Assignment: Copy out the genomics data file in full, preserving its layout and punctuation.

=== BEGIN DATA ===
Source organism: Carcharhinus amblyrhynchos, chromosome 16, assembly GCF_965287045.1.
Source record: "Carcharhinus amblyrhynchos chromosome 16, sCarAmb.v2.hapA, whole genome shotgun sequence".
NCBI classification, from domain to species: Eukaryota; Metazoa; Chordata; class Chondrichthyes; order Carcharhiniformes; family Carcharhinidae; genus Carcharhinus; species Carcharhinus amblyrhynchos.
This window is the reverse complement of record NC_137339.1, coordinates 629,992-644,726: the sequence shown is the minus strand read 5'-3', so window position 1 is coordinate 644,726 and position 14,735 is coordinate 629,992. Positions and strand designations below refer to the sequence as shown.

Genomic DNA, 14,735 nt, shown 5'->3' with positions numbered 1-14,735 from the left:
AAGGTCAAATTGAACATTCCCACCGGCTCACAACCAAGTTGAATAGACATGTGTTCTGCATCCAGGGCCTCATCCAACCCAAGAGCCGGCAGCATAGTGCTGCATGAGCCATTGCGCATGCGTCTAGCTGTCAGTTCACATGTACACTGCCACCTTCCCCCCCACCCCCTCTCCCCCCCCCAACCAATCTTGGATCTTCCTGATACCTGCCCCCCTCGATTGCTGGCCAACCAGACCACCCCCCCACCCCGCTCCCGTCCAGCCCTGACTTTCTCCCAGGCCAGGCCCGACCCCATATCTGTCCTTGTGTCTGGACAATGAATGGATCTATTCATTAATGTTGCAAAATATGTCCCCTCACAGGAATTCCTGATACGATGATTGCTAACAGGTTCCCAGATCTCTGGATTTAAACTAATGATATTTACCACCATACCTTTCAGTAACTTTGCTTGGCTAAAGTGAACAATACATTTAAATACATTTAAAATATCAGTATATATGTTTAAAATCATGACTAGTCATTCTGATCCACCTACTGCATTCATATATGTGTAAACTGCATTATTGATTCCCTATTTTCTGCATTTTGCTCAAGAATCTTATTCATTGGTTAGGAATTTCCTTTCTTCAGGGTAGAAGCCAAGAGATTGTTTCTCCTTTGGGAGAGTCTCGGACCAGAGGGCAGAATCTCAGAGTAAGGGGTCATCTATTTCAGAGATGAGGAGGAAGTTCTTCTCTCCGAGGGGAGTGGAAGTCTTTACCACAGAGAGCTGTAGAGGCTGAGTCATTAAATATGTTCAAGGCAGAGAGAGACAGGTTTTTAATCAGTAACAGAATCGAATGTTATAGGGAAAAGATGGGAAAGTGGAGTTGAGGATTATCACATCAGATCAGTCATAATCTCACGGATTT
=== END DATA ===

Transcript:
Source organism: Carcharhinus amblyrhynchos, chromosome 16, assembly GCF_965287045.1.
Source record: "Carcharhinus amblyrhynchos chromosome 16, sCarAmb.v2.hapA, whole genome shotgun sequence".
NCBI classification, from domain to species: Eukaryota; Metazoa; Chordata; class Chondrichthyes; order Carcharhiniformes; family Carcharhinidae; genus Carcharhinus; species Carcharhinus amblyrhynchos.
This window is the reverse complement of record NC_137339.1, coordinates 629,992-644,726: the sequence shown is the minus strand read 5'-3', so window position 1 is coordinate 644,726 and position 14,735 is coordinate 629,992. Positions and strand designations below refer to the sequence as shown.

Genomic DNA, 14,735 nt, shown 5'->3' with positions numbered 1-14,735 from the left:
AAGGTCAAATTGAACATTCCCACCGGCTCACAACCAAGTTGAATAGACATGTGTTCTGCATCCAGGGCCTCATCCAACCCAAGAGCCGGCAGCATAGTGCTGCATGAGCCATTGCGCATGCGTCTAGCTGTCAGTTCACATGTACACTGCCACCTTCCCCCCCACCCCCTCTCCCCCCCCCAACCAATCTTGGATCTTCCTGATACCTGCCCCCCTCGATTGCTGGCCAACCAGACCACCCCCCCACCCCGCTCCCGTCCAGCCCTGACTTTCTCCCAGGCCAGGCCCGACCCCATATCTGTCCTTGTGTCTGGACAATGAATGGATCTATTCATTAATGTTGCAAAATATGTCCCCTCACAGGAATTCCTGATACGATGATTGCTAACAGGTTCCCAGATCTCTGGATTTAAACTAATGATATTTACCACCATACCTTTCAGTAACTTTGCTTGGCTAAAGTGAACAATACATTTAAATACATTTAAAATATCAGTATATATGTTTAAAATCATGACTAGTCATTCTGATCCACCTACTGCATTCATATATGTGTAAACTGCATTATTGATTCCCTATTTTCTGCATTTTGCTCAAGAATCTTATTCATTGGTTAGGAATTTCCTTTCTTCAGGGTAGAAGCCAAGAGATTGTTTCTCCTTTGGGAGAGTCTCGGACCAGAGGGCAGAATCTCAGAGTAAGGGGTCATCTATTTCAGAGATGAGGAGGAAGTTCTTCTCTCCGAGGGGAGTGGAAGTCTTTACCACAGAGAGCTGTAGAGGCTGAGTCATTAAATATGTTCAAGGCAGAGAGAGACAGGTTTTTAATCAGTAACAGAATCGAATGTTATAGGGAAAAGATGGGAAAGTGGAGTTGAGGATTATCACATCAGATCAGTCATAATCTCACGGATTT